Coconut oil can be used for so many things and in so many different ways.  

1. Baking:  I have had great success substituting coconut oil for vegetable oil in my recipes.  Use 1 cup to 1 cup ratio when replacing other oils/butter in recipes.  I personally use coconut oil in all my baking.  Typically, I use a combination of coconut oil and just depends on the recipe.  Because of it's slight coconut flavor, it especially tastes good in brownies, morning glory muffins, or banana bread.  But, I also put it in chocolate chip cookies, cakes, and bars, and everything has turned out great.  Give it a try and have fun experimenting with it!  
How to bake with it:  Coconut oil is solid at temperatures below 72 degrees.  In the summer months my coconut oil turns liquid, but in the colder months it is solid.  At first, I always melted the coconut oil in a pan before adding it to my recipe.  One problem with this is that when you add the warm coconut oil to the recipe and then add cold eggs this causes the coconut oil to harden and you will see small chunks of white coconut oil in your batter.  This really doesn't make a difference in the end result, but it's something to be aware of.  If it bothers you, you could either bring your eggs to room temperature first or let the coconut oil cool awhile before adding.  Also, have the mixer running as you add the melted coconut oil.  Lately, I don't even bother melting it first and I use the coconut oil like I would butter.  Last week, when I made banana snack cake I used 1 stick butter and 1/2 cup coconut oil.  I kept the coconut oil solid, added it to the sugar with the stick of butter and turned the mixer on.  I let it beat until it was soft and creamed together and then continued the recipe as usual.  So simple, and it turned out great! 

2.  Cooking:  Coconut oil is very stable at high temperatures so it is a great choice for cooking, sauteing, and frying.  My favorite food to cook with coconut oil is scrambled eggs!  I add a spoonful of coconut oil to the pan, pour in the scrambled eggs, and cook.  They turn out moist and delicious with just a slight sweet, nutty flavor.  What a simple, healthy, and nutritious breakfast to serve your family!!  I also use coconut oil to grease the pan when I am cooking pancakes or french toast.  Not only does it keep the food from sticking, it also adds some healthy fats and nutrients to your meal!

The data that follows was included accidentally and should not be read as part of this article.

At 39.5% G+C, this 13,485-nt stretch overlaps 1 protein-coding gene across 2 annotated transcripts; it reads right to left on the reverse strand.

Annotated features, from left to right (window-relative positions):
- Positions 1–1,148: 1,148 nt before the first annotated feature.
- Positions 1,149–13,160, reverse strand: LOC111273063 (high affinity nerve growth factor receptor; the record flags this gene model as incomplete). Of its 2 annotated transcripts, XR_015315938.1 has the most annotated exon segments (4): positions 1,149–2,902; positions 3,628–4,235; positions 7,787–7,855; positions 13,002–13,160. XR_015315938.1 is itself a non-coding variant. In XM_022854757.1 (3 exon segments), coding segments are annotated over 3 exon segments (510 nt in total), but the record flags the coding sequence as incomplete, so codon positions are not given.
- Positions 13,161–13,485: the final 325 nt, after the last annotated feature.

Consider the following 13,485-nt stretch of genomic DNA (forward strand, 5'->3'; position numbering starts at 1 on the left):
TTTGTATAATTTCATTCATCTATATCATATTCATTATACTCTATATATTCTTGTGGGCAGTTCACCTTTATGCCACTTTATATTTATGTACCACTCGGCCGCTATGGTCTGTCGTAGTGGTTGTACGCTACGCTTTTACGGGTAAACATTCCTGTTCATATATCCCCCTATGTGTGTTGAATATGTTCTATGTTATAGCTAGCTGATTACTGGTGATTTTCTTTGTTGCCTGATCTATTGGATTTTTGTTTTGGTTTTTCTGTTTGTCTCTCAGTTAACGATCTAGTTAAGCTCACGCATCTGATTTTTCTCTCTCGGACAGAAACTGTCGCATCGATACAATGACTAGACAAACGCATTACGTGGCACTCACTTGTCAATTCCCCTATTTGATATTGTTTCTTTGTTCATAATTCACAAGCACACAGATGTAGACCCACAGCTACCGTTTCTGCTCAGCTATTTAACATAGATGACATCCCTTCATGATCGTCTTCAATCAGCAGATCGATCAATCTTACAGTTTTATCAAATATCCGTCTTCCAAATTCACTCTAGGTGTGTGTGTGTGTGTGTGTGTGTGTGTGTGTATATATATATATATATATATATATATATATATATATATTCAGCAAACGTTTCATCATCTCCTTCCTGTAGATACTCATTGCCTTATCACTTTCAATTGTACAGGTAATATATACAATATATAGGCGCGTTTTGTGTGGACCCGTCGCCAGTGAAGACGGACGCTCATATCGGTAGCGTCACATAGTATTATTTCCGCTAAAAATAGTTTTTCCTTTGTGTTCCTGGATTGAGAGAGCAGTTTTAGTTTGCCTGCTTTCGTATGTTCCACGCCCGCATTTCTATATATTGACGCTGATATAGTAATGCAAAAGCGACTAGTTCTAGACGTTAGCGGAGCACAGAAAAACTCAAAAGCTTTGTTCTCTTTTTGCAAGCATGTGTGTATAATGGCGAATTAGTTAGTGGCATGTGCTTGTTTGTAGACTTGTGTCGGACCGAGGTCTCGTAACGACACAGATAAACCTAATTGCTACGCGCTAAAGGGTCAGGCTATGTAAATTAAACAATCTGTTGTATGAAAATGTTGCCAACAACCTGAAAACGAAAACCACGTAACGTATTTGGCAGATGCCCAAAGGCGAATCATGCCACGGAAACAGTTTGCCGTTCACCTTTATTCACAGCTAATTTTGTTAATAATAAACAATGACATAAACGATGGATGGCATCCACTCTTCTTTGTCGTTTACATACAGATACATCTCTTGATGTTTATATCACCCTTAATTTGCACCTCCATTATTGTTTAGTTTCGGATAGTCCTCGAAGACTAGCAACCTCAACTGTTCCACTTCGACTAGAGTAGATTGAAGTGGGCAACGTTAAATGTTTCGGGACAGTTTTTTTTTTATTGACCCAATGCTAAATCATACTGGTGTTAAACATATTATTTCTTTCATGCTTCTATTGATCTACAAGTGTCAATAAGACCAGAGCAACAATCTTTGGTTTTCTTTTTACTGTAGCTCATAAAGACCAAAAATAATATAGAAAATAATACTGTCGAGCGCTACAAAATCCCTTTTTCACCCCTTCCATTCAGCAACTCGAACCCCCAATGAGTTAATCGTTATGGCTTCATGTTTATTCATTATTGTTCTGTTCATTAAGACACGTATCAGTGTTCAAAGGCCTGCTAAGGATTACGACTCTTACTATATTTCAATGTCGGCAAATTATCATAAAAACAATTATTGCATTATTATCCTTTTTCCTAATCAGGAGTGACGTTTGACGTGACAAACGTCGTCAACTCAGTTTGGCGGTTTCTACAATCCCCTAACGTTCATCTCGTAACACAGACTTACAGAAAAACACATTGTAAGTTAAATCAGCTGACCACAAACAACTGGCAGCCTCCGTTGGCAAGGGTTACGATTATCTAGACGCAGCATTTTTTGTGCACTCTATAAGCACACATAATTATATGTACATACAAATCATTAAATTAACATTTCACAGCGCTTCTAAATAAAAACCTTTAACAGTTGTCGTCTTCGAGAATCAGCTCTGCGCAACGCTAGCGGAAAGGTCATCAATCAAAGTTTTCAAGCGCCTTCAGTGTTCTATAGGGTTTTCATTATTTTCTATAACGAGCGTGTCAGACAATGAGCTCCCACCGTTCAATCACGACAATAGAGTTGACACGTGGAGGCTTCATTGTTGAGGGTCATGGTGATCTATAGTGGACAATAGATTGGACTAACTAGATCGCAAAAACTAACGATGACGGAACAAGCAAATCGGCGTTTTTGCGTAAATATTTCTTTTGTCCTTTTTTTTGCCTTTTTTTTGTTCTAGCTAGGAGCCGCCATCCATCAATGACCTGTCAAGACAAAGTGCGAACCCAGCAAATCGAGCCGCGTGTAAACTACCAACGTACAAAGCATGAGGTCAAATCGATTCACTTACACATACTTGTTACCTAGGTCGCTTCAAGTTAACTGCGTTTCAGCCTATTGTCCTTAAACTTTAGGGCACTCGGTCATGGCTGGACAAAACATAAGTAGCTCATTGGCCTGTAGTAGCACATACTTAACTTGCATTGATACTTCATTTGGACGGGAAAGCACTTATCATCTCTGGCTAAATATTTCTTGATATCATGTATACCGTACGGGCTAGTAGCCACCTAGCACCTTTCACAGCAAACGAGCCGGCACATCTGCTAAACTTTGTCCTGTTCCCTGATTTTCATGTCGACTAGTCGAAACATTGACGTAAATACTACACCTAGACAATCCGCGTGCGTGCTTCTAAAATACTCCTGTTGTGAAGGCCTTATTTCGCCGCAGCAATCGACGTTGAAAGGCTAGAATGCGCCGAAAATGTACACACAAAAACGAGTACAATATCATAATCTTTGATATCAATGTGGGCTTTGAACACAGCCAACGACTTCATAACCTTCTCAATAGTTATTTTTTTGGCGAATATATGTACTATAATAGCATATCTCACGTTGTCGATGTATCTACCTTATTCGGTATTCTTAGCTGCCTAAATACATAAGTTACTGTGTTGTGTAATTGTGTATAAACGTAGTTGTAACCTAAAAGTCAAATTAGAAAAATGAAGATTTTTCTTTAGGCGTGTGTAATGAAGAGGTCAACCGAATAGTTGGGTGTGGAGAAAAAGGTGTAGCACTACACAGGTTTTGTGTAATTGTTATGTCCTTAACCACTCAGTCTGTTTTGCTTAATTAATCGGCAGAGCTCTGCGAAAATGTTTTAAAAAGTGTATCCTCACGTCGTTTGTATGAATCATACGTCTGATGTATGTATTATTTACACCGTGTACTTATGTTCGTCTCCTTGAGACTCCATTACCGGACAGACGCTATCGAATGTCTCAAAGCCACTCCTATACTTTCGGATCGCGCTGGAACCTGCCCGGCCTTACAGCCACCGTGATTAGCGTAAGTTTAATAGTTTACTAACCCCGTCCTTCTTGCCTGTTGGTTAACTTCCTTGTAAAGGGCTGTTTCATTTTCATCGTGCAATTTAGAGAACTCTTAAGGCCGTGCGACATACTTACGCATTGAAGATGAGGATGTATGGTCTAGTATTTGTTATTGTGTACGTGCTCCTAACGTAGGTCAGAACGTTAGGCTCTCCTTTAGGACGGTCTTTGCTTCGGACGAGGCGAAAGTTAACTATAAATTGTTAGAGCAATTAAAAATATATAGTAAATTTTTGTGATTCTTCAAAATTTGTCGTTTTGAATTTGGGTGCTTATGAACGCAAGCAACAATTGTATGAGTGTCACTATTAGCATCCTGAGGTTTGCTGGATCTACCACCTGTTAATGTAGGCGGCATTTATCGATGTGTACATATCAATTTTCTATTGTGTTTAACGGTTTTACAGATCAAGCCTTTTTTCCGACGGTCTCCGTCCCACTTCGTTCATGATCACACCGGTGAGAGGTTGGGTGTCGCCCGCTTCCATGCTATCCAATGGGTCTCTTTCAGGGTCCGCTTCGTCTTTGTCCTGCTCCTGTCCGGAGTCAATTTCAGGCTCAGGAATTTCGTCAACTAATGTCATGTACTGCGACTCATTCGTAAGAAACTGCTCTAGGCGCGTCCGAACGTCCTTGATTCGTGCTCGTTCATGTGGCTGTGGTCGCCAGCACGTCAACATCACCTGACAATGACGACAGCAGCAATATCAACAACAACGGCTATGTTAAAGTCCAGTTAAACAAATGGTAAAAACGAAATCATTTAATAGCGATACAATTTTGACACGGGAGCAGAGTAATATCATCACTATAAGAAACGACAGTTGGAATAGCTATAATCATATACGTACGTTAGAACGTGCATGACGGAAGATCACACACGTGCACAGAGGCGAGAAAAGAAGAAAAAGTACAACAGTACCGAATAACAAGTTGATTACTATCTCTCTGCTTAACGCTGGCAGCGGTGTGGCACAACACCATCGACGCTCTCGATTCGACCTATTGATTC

3.  Smoothies:  Add 1-2 Tbsp. coconut oil to your smoothie for an energy boost!  *tip: Melt the coconut oil, cool slightly, then add while the blender is running for a silky smooth texture.

4.  Beauty care:  Use as an eye make up remover, moisturizer/lotion, and to help eliminate cradle cap and dandruff....just to name a few uses!

5.  Health care:  Rub some coconut oil on bruises, because it will speed up the healing process by repairing damaged tissue.  In fact, due to it's antifungal, antiviral, and antibacterial properties, it is beneficial for many conditions such as: athlete's foot, ringworm, thrush, diaper rash, yeast infections, ulcers, bug bites, and much more.

What an amazing tropical fruit!  I hope you have been inspired to pick some up today and begin using truly healthy oils in your home!

To catch up on any articles you may have missed in Spring Clean Your Eating Habits, please check out the Monthly Themes page.